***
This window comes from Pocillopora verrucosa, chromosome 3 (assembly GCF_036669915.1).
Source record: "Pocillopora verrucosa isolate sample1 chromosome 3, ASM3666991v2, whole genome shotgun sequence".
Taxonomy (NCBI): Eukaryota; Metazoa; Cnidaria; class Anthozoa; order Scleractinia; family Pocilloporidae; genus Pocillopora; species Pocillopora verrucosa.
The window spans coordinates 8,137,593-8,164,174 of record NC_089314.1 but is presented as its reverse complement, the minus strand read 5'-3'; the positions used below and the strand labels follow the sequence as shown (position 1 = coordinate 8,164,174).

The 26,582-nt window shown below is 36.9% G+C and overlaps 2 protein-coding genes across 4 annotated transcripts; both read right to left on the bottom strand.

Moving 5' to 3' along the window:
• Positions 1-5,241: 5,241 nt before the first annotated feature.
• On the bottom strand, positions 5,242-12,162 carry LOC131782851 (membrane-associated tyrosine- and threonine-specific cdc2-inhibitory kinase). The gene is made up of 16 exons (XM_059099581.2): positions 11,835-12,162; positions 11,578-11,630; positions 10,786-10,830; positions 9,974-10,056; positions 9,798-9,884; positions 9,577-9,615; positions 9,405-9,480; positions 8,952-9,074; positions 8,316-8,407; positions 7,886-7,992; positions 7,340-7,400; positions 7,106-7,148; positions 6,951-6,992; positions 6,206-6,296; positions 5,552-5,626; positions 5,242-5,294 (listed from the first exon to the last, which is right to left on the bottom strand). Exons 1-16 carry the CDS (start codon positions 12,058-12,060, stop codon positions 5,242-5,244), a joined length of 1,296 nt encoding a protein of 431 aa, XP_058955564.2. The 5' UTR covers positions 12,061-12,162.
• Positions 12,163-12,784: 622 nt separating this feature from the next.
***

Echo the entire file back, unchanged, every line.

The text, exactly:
This window comes from Pocillopora verrucosa, chromosome 3 (assembly GCF_036669915.1).
Source record: "Pocillopora verrucosa isolate sample1 chromosome 3, ASM3666991v2, whole genome shotgun sequence".
Taxonomy (NCBI): Eukaryota; Metazoa; Cnidaria; class Anthozoa; order Scleractinia; family Pocilloporidae; genus Pocillopora; species Pocillopora verrucosa.
The window spans coordinates 8,137,593-8,164,174 of record NC_089314.1 but is presented as its reverse complement, the minus strand read 5'-3'; the positions used below and the strand labels follow the sequence as shown (position 1 = coordinate 8,164,174).

The 26,582-nt window shown below is 36.9% G+C and overlaps 2 protein-coding genes across 4 annotated transcripts; both read right to left on the bottom strand.

Moving 5' to 3' along the window:
• Positions 1-5,241: 5,241 nt before the first annotated feature.
• On the bottom strand, positions 5,242-12,162 carry LOC131782851 (membrane-associated tyrosine- and threonine-specific cdc2-inhibitory kinase). The gene is made up of 16 exons (XM_059099581.2): positions 11,835-12,162; positions 11,578-11,630; positions 10,786-10,830; positions 9,974-10,056; positions 9,798-9,884; positions 9,577-9,615; positions 9,405-9,480; positions 8,952-9,074; positions 8,316-8,407; positions 7,886-7,992; positions 7,340-7,400; positions 7,106-7,148; positions 6,951-6,992; positions 6,206-6,296; positions 5,552-5,626; positions 5,242-5,294 (listed from the first exon to the last, which is right to left on the bottom strand). Exons 1-16 carry the CDS (start codon positions 12,058-12,060, stop codon positions 5,242-5,244), a joined length of 1,296 nt encoding a protein of 431 aa, XP_058955564.2. The 5' UTR covers positions 12,061-12,162.
• Positions 12,163-12,784: 622 nt separating this feature from the next.